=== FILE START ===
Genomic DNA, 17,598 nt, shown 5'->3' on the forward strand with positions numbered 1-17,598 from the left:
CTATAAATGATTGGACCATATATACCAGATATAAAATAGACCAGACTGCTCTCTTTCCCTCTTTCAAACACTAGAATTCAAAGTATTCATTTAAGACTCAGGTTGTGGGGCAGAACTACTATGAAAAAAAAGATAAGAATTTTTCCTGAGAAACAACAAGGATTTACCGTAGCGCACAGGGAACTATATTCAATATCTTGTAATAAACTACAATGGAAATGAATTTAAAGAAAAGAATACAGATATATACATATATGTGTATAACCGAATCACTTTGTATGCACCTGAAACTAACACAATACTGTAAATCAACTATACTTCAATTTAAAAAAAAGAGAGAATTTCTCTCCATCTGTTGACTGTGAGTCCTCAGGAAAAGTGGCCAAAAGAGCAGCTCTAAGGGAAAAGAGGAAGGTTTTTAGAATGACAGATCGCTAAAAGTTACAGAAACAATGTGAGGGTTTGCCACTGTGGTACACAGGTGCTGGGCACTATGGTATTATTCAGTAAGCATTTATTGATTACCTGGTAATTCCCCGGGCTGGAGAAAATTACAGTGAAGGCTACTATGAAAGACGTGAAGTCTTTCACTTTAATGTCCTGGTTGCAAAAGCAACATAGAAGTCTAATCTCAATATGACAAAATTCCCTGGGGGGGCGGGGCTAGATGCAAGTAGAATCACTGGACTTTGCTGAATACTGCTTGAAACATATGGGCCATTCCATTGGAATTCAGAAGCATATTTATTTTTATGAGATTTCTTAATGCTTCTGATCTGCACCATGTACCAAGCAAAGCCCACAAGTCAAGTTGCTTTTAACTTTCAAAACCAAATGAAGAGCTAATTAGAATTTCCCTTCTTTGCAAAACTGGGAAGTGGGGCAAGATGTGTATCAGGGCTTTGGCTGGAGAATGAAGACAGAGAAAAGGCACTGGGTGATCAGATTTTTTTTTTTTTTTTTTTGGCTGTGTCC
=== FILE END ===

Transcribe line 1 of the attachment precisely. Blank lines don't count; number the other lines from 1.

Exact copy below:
Genomic DNA, 17,598 nt, shown 5'->3' on the forward strand with positions numbered 1-17,598 from the left: